Thursday, November 01, 2012
Fall Book Review ~ Eternal On The Water
Jonathan Cobb is an English professor who takes a sabbatical from teaching to take a kayaking trip down the Allagash River in Maine so that he can experience what Thoreau experienced, that of simple living and enjoying nature. Little does he know it will change his life forever but not in the way he supposes. On his first day there he meets Mary, a corvid (crow and raven) scientist, who also loves the simple life and deriving pleasure from nature. From the moment they meet they fall madly and deeply in love. But Mary, and now Cobb with her, must face some hard turbulents in her life, harder than the river rapids they are kayaking together. As they try to build the best life they can together, Mary's outlook on life, to live each day to the absolute fullest, brings them closer and more in love as they face the hard times.
This was a lovely story, one of deep love and absolute commitment no matter life's journey. It was a story of friendship and uplifting others. And it was a story of living life the best you know how, to the fullest living in each moment. The settings in the book of Maine, Indonesia and Yellowstone National Park were beautifully described by the author. It made me want to go to all three areas just to experience them. The story incorporated a lot of nature into it and I think I learned more about crows than I ever thought I wanted to know. LOL. While I did enjoy the interjections of nature throughout, I did sort of tire of some of the mythology and; storytelling within the story, a story within a story, per se. I really wanted to like the stories told by Mary, I'm sure there was some significance to them, but I was too caught up in the other aspects of the story to focus on figuring all that out. I found myself skipping a few of those. But the main story itself, that of Mary and Cobb's life together was told beautifully and I liked how the author mingled that together with a group that reaches out to young girls and whose influence had greatly affected Mary's life . I also liked how he used the river as a significant part of the story affecting both Cobb and Mary's lives from beginning to end. A box of kleenex is definitely a must in the last chapters. The book does delve into a very tough subject that is a hot debate right now. I don't want to reveal it, though, because it will give away some aspects of what happens. It did make me think about it though, not to agree or disagree with it, but to think about it, to where exactly my stand might be.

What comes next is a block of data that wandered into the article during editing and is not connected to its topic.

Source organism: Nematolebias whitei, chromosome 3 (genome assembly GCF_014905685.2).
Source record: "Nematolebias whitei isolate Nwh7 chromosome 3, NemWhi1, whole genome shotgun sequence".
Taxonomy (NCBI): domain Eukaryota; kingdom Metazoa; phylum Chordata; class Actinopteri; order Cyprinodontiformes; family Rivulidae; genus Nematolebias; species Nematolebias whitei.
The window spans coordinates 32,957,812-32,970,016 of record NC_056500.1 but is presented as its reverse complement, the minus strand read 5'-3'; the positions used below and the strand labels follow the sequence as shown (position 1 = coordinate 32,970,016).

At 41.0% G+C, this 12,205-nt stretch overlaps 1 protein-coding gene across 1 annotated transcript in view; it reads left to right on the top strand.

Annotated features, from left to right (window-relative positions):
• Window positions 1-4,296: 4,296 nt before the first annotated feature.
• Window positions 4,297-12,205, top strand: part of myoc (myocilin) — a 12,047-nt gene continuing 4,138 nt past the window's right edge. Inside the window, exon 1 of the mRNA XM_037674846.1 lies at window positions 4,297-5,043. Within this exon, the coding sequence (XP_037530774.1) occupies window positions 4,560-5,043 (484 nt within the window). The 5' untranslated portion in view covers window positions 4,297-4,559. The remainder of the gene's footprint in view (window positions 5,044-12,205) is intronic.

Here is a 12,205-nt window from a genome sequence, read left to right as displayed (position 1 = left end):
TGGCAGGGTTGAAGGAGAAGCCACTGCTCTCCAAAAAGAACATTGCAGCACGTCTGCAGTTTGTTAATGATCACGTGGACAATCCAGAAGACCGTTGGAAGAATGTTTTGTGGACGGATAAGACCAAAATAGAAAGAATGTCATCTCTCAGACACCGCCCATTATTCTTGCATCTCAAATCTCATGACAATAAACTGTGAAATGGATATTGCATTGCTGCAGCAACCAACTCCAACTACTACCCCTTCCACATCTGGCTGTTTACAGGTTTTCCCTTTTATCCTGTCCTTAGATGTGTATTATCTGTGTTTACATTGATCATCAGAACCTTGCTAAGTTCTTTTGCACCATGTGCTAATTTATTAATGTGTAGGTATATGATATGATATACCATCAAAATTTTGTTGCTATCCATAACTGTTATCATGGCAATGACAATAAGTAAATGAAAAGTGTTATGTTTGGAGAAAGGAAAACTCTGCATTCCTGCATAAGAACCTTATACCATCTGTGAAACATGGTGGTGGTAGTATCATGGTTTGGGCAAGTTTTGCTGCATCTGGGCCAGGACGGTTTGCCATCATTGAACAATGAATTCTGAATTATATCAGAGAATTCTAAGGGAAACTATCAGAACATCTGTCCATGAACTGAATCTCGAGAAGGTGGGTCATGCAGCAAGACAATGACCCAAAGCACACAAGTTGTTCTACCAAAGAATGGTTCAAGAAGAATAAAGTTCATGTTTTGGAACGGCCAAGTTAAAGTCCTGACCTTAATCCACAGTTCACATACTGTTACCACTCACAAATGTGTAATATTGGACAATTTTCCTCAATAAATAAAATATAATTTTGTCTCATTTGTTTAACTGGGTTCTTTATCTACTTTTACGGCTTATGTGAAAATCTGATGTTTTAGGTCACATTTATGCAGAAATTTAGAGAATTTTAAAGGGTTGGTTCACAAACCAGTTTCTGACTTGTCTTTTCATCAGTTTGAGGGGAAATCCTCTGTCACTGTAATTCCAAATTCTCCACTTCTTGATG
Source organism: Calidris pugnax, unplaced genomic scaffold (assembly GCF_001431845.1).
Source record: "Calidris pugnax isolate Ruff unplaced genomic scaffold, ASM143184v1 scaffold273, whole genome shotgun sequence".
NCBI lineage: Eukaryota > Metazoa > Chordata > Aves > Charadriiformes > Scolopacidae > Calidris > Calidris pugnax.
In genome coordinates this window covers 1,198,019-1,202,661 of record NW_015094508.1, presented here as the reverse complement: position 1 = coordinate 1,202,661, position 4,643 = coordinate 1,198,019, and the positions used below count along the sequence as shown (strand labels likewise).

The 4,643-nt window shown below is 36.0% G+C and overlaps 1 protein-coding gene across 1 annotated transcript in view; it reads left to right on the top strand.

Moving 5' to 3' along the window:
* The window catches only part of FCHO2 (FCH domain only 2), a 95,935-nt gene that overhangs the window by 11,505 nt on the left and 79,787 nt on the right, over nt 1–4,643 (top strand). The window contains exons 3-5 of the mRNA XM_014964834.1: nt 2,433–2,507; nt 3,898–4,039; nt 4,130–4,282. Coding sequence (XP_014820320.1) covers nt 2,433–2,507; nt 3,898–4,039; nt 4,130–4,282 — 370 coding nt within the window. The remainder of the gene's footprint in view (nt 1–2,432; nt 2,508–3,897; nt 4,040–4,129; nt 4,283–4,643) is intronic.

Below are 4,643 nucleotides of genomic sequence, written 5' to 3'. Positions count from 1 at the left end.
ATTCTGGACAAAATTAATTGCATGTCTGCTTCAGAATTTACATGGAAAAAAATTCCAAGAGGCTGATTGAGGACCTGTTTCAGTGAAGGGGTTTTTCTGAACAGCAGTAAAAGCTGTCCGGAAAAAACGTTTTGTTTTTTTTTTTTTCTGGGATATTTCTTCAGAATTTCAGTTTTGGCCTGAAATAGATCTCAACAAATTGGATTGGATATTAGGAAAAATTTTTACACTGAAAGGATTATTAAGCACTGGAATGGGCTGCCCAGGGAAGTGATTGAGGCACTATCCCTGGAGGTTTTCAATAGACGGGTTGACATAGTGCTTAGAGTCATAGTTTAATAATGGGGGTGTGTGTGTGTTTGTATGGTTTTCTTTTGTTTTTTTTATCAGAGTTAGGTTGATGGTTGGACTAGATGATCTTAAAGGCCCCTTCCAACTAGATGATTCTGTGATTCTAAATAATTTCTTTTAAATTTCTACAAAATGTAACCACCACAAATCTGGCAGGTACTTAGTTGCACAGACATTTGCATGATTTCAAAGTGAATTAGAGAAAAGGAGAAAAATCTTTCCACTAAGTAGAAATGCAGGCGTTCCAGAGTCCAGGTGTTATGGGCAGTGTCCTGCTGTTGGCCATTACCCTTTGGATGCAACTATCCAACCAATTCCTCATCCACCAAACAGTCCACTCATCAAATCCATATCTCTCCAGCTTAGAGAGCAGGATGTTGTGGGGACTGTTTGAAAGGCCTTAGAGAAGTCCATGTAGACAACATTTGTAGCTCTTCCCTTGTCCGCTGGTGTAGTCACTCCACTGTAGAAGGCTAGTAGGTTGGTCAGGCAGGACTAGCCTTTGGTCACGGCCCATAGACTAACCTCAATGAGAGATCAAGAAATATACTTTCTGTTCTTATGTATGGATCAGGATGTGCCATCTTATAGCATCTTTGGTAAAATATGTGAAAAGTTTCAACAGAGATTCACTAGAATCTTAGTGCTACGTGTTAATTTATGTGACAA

Posted at 1:58 PM